My original intent was to compare with the languages as perceived by Neal Ford in his article. It is unfair to leave behind some of the cool languages on the JVM. Thanks Luke for bringing this up. I strongly believe top-notch IDE support (Eclipse or Intellij) is a win-win situation for users and language implementors. With that context, I updated my list to include Fantom, Gosu, Xtend, Kotlin, Ceylon in order of their age (oldest first).

Fantom version:

Gosu version

Xtend version:

Kotlin version:

Ceylon version:

Personally, I feel Java 8 and Groovy has better success rate in making developers stay in their comfort zone and still enjoy functional prowess. While, I agree Clojure and Scala versions make their case to different set of developers, I believe maintaining a larger code base will be a challenge, when time to develop and market is ever shrinking, and bringing someone up-to-speed with these language tricks will not be easy. If it looks good, eat it, does not play well when it comes to programming in general. While coming to the newer JVM languages, parallelism is one factor that makes Java 8 easy peasy to deal with. These new breed of languages bring ton of cool features (topic for another blog post!) and attracts developers to the JVM, not just Java developers, which is good for the platform. It remains to be seen in the coming years how well these languages get adopted in mainstream development.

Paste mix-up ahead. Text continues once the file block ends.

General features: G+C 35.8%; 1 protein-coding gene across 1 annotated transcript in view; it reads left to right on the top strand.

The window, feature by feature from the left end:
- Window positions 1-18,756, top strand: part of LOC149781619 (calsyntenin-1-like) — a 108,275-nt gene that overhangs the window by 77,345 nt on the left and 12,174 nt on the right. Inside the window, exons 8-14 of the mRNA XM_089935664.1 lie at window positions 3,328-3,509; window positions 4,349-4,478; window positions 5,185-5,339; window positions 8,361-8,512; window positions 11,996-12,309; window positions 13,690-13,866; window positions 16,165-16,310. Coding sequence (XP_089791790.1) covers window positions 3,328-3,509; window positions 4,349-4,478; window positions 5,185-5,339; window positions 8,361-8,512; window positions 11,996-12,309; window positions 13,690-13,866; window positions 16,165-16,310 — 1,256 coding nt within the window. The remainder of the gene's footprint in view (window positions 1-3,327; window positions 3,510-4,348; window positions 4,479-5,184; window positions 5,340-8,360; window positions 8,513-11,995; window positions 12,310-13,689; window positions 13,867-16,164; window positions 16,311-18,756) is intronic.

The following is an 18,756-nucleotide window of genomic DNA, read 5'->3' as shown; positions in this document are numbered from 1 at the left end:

Merry Christmas and Happy New Year everyone!

Update (12/29/2013) : Updated the languages comparison to include newer JVM languages: Fantom, Gosu, Xtend, Kotlin, Ceylon.

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Two years ago, I blogged about parallel for each construct using a very early version of lambda prototype compiler. At that time, Data Parallelism was already available in C# TPL, but Java designers were hard at work in bringing this idiom to Java.

Lambda expressions support in Java 8 is here for everyone to give it a spin. Functional touch to Collections library makes it a breeze to program in Java. you get this one-liner using Java 8 Stream API.